"They have a lot of work ahead of them in the product area. It's the biggest challenge of the turnaround," said Standard Poor's equity analyst Efraim Levy. "Even negotiating with the unions can be done, but ultimately, if they can't start stabilising market share and growing volume they'll have to go back and cut more."
Without cars that sell, more painful medicine is in store even if the accelerated turnaround plan unveiled on Friday delivers exactly as promised, analysts said.
After initially pledging to stem market share losses this year, Ford acknowledged its sales will continue to shrink amid the strain of higher interest rates and a slowing economy.
Ford is betting it can hold its market share steady above 14% in coming years, compared with above 16 percent currently, according to forecasts released by Ford.
By contrast, Ford's US share was more than 25% in 1995, when the No. 2 US carmaker was riding high on the strength of its trucks and the now-iscontinued Taurus sedan.
Now, Ford has to defend its market-leading position in full-size pickup trucks, while pushing into areas that analysts and dealers say it has been neglecting far too long - fuel-efficient passenger cars and "crossover" vehicles, or lighter SUVs built on car platforms, that are quickly winning new fans.
However, a car takes almost three years to move from the design studio to the showroom, meaning Ford's push will not be fully felt until 2009, analysts said.
While Ford's trucks are selling well, "the big issue for Ford right now ... is that they need to get into the car business in a big way," Group 1 Automotive Inc. <GPI.N> Chief Executive Earl Hesterberg said at the Reuters Autos Summit last week in Detroit. "Unfortunately you don't wake up one morning
and establish this."
Ford promises more, faster
Ford is promising to roll out new models faster.
"We've re-examined our entire cycle plan and we've accelerated our work on future products," Ford Executive Vice President Mark Fields said on Friday. "Development is now under way on five new vehicles."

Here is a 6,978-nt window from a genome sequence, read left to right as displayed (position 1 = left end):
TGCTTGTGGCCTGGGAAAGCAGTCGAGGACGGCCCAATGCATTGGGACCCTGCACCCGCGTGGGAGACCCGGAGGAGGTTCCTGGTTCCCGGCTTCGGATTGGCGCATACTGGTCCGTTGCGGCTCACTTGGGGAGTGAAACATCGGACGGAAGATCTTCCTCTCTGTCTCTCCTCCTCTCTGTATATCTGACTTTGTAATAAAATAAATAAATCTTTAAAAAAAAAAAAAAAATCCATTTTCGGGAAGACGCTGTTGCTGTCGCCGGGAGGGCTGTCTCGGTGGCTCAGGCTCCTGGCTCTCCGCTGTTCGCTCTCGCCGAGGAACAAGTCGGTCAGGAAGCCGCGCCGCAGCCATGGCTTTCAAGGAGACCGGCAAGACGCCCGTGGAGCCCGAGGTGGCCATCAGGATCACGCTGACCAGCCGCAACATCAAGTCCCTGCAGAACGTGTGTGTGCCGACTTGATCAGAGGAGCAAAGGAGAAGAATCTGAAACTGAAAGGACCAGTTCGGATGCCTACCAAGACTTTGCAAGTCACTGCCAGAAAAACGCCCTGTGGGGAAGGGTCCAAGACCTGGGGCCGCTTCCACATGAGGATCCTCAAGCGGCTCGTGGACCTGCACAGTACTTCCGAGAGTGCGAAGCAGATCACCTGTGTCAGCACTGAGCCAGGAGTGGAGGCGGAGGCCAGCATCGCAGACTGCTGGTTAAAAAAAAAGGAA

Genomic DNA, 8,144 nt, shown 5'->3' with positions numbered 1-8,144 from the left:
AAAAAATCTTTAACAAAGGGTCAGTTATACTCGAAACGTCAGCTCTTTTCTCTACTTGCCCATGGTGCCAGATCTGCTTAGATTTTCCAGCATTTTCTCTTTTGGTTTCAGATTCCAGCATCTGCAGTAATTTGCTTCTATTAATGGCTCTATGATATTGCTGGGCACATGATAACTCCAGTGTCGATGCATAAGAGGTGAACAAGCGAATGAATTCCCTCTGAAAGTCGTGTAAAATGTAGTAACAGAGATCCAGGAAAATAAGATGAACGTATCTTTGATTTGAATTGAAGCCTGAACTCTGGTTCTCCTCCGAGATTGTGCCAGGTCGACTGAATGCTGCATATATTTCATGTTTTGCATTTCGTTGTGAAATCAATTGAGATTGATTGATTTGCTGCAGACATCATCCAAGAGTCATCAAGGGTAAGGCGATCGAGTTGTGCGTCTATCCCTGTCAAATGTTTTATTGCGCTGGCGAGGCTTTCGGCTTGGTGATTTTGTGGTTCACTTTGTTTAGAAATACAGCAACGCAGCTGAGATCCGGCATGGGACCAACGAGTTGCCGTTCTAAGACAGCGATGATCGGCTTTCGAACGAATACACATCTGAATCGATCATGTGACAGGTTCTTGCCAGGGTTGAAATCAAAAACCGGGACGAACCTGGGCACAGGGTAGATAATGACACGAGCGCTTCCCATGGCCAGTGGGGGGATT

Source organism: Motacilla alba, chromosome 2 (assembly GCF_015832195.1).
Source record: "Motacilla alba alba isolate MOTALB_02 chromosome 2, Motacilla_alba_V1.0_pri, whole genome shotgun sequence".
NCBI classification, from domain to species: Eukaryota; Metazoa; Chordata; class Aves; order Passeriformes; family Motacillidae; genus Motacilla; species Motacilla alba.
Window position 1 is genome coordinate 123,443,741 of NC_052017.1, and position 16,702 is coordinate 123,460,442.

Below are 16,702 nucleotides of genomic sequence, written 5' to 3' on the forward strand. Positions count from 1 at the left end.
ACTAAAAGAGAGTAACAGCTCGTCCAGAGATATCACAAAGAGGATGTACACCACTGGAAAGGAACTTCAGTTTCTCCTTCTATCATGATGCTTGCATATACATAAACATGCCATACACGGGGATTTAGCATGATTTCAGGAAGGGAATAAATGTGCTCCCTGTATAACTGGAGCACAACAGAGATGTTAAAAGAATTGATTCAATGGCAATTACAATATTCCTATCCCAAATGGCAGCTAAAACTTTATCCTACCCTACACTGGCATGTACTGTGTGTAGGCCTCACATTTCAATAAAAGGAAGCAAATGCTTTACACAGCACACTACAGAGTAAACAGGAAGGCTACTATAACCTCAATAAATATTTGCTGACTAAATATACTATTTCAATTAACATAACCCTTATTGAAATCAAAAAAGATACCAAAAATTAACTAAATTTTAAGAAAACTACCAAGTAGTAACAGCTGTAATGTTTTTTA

Ford did not elaborate on those cars, but offered up other product plans last week. These include a new version of its Mustang muscle car every year and a retro-styled crossover based on its Fairlane prototype unveiled last year.
Ford will enter the crossover market in November with its Edge and the Lincoln MKX models.
Analysts believe the segment will be the fastest-growing over the next few years, with as many as 70 competing models available by 2009.
These include Toyota's newly revamped RAV4, which sparked the crossover craze, and three upcoming GM crossovers - the GMC Acadia, Buick Enclave and Saturn Outlook.
A redesigned version of Ford's flagship F-150 pickup truck will debut in 2008, the company said.
Analysts remain cautious about the F-150 given the competition from General Motor's new Chevrolet Silverado pickup that will hit showrooms later this year, and Toyota's all-new Tundra pickup expected in early 2007.
"They are going to have to give the F-150 everything they've got and they are not going to get a whole lot from it in terms of sales," said Erich Merkle, an analyst with IRN Inc. "Ford is going to have to fight really hard just to maintain
its volume of the F-series."
Although Ford executives have said since January they plan to sell a subcompact car in the US market, the company made clear last week that will not happen until 2009.
That will be three years after the Japanese car companies launched their latest small car offensive with the Toyota Yaris, the Honda Fit and the Nissan Versa, all of which have proven to be sellout hits in 2006.
Merkle said he expected Ford would have three small cars in showrooms toward the end of the decade. Fields said last week those new vehicles would be based on platforms developed outside the US market.